“This will inevitably lead to an increase in errors,” Persaud-Zamora said. “Preferential-choice ballots are far more likely to be rejected and not counted because of the mistakes of those voters, ultimately robbing more voters due to an overly complex and time-consuming process.”

Under the initiative, if a voter accidentally assigns the same ranking to more than one candidate, that ballot would be considered inactive and would not be counted. If a voter skips a ranking, the election committee will count the next ranking, but if another ranking is skipped, the ballot will also be considered inactive.

Cosgrove said the ballots would not be thrown away. If someone made a mistake on a race, for example, that race may not be counted, but the entire ballot will not be discarded. People leave certain breeds empty all the time, Cosgrove said.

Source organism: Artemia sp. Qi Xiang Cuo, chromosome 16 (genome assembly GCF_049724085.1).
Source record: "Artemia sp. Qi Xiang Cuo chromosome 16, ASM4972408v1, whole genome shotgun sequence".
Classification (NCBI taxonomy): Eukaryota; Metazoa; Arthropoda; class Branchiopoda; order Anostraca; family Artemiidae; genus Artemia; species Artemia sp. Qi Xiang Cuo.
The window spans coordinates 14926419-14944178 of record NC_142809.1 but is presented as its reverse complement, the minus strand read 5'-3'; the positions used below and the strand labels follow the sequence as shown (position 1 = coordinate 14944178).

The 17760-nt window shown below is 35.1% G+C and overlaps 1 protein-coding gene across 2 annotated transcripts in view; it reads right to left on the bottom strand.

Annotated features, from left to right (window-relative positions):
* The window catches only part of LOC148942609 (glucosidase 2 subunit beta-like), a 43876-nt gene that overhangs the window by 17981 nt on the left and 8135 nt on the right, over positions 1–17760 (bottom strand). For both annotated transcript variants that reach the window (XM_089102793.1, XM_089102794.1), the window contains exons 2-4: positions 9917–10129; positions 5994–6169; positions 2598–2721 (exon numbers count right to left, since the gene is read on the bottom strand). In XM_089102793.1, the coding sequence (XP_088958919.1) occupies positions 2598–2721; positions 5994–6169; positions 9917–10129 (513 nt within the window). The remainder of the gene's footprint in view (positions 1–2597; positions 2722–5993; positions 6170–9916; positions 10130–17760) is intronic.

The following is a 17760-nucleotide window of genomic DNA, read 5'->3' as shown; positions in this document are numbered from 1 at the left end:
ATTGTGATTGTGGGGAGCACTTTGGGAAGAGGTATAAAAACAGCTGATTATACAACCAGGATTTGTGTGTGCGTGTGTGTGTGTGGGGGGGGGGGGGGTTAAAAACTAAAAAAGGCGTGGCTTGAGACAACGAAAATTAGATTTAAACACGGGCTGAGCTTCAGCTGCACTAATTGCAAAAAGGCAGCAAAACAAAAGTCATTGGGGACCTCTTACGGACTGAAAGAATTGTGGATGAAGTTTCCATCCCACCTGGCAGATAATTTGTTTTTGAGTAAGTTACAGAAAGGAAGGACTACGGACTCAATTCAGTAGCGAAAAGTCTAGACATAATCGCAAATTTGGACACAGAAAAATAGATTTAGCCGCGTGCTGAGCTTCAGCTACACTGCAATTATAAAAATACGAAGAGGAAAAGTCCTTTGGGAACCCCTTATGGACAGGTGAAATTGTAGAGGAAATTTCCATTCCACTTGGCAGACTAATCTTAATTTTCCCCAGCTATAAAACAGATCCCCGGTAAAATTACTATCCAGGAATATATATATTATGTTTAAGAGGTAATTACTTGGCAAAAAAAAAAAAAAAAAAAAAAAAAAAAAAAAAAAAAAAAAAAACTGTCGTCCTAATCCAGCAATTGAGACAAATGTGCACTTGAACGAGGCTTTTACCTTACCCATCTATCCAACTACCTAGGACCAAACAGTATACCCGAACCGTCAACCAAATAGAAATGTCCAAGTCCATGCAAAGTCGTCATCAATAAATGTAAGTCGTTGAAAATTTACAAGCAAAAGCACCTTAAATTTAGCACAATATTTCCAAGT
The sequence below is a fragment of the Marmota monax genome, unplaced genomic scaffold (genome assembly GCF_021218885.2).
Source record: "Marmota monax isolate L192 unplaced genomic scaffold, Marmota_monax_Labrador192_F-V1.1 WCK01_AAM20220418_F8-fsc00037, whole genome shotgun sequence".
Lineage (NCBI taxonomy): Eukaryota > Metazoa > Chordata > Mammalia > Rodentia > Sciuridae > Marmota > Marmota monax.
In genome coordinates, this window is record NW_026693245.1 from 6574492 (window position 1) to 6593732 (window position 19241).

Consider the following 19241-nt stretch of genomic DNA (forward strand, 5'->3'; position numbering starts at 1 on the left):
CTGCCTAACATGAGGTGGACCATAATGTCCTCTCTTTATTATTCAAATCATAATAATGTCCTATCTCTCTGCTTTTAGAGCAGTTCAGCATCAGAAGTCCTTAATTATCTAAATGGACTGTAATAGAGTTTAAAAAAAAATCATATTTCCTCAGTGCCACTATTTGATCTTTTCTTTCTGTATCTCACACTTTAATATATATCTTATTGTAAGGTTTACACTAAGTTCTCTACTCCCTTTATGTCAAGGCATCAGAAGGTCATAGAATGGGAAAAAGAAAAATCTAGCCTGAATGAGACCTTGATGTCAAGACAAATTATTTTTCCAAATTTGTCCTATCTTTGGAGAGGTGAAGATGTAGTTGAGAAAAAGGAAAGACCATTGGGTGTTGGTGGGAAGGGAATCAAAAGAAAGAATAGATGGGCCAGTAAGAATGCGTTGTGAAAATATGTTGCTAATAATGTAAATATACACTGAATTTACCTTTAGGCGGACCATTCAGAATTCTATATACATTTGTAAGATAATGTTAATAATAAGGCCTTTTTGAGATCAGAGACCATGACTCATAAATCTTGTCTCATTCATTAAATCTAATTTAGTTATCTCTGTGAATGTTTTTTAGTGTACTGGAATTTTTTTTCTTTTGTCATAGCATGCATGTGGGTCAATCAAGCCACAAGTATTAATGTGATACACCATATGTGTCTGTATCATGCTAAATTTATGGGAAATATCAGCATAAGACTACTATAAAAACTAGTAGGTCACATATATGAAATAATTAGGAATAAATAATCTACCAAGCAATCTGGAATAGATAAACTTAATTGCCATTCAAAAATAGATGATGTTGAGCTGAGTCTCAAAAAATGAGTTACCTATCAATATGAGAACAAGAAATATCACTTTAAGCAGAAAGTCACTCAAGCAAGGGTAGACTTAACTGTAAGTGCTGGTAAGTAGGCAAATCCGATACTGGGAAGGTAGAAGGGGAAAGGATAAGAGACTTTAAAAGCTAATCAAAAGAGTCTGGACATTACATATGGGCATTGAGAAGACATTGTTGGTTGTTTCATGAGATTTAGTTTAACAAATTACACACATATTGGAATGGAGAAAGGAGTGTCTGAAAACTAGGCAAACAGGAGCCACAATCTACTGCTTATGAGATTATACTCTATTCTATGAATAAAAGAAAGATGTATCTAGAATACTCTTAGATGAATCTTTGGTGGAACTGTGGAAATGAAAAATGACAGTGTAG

In 2020, Democratic presidential caucuses in Nevada used preferential choice voting in which voters selected three to five presidential preferences on a ballot, Cosgrove said.

“Nobody thought it was confusing at the time,” said Cosgrove, who also serves as chairman of the Nevada Secretary of State’s Advisory Committee on Participatory Democracy.

Yet the opposition remains.

There are already barriers in place for voters, from technology to language, said Eric Jeng, outreach director for the Asian Community Development Council, which has worked to provide Chinese translations of ballots. vote so that Chinese-speaking voters can understand them.

“It will set us back,” Jeng said at the Let Nevadans Vote press conference. “We believe in voter education and empowerment to make electoral and civic engagement easy and fair. … We want to make sure that the counting of the ballots has to be fast, has to be fast and to make sure that we trust the system.

Clark County Registrar of Electors Joe Gloria said he was neither for nor against the initiative.

A change to preferential voting would initially strain election administrators, he said, as they would have to train and teach the public. Ultimately, however, he said it would be doable.